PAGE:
#ARCTIC. #SIBERIA. THIS IS TAIMYR. The Gazpromneft company received a license for the Ust-Yenisey section in the Kara sea, which connects geological exploration assets on the Gydansk and Taimyr peninsulas.
The Ust-Yenisey section is located in the water area of the Yenisey gulf of the Kara sea, its area is almost six thousand square kilometers. The license for the geological study of the site was given to Gazpromneft to search and evaluate hydrocarbons.
The geological exploration has not been carried out at the Ust-Yenisey site before. Search and reconnaissance strategy in this territory will be formed after completing the search wells tests in the Leskinsky site. The company plans to conduct 2D seismic exploration and other geological and geophysical research in the Yenisey gulf.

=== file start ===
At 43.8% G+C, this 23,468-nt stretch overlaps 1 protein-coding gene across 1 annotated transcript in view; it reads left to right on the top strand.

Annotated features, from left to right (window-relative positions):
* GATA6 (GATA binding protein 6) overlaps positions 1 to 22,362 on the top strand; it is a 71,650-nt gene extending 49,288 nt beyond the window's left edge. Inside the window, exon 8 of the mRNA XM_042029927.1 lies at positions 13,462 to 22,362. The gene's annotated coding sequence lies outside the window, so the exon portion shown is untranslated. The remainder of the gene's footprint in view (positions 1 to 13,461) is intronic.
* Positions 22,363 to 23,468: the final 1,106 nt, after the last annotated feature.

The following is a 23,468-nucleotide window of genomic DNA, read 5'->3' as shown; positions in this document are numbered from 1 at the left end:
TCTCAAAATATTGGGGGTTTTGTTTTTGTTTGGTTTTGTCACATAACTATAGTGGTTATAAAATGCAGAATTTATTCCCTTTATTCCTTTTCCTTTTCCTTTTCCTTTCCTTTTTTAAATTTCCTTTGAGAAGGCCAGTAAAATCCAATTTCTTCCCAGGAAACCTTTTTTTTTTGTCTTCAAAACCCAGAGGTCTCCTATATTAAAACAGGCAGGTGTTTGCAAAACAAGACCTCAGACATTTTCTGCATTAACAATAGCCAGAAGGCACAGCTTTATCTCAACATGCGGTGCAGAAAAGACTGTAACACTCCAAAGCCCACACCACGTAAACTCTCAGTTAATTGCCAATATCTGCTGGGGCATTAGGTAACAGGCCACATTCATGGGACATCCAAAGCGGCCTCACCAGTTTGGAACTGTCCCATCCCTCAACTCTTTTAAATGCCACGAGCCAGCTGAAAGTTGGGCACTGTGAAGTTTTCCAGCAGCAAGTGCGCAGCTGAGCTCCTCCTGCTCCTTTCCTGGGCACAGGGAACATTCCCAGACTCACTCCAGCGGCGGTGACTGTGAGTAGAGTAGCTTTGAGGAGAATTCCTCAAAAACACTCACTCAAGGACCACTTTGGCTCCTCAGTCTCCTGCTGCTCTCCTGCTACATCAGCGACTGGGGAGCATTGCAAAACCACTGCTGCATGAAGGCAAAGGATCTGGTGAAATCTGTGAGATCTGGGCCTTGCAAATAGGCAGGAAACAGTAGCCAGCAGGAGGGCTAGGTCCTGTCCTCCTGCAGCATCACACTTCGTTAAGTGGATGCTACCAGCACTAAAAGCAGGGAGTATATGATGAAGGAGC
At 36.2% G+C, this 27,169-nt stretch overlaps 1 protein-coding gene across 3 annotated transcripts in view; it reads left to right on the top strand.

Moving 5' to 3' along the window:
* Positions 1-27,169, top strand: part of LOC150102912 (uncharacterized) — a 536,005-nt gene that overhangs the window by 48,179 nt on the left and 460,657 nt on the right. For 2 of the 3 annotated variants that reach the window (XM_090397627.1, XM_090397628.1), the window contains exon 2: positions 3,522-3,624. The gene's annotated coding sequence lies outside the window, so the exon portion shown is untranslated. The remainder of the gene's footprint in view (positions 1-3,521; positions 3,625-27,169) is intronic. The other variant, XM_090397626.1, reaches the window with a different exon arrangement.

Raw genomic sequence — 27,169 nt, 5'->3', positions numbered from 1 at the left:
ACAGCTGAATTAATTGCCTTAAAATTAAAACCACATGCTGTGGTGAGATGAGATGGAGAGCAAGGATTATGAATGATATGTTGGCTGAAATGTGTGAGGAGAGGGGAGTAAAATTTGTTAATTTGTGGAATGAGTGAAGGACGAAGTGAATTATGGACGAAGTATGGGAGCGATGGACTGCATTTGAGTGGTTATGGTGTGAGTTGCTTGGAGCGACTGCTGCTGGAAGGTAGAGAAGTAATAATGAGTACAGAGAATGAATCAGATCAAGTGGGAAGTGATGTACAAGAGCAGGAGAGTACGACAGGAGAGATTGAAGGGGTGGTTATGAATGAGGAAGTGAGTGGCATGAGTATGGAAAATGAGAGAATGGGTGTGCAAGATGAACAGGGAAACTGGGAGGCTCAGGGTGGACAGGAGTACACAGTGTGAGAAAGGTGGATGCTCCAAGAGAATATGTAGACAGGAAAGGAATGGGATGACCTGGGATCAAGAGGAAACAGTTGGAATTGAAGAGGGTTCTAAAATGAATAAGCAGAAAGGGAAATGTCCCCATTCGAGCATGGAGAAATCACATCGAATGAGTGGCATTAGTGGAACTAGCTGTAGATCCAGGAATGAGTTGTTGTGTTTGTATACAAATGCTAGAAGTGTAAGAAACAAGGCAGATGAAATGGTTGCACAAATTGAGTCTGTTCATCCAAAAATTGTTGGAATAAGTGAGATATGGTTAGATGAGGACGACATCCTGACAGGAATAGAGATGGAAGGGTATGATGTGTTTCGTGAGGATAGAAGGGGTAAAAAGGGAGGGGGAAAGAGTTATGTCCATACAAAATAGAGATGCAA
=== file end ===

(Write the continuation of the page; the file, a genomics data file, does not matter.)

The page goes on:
The new asset connects the opposite sides of the Yenisey gulf, on which the licensed plots on the Gydansk and Taimyr peninsulas belonging to Gazpromneft are located. In total, the Gydansk-Taimyr group includes 29 plots with a total area of about 23 thousand square kilometers.
These territories are distinguished by an extremely low degree of geological knowledge, as well as the remoteness from objects of transport and oil and gas infrastructure. The combination of assets into a single search cluster will increase the efficiency of work on their study.
“We have accumulated rich and successful experience in geological study and development of hard-to-recover hydrocarbons in the Russian Arctic. Now the company is completing the formation of a new large search cluster in the Arctic. It combines 29 sites on both shores of the Yenisey gulf.
The implementation of operating and planned geological and intelligence work in these territories will assess their potential and develop a resource base development strategy. In the future, this search project can become one of the key mining clusters of our company”, said Alexander Dyukov, the Gazpromneft chairman.
In January, This Is Taimyr wrote that a 25 millionth ton of oil was obtained in East Messoyaha.
Text: Denis Kozhevnikov, photo: Nikolay Shchipko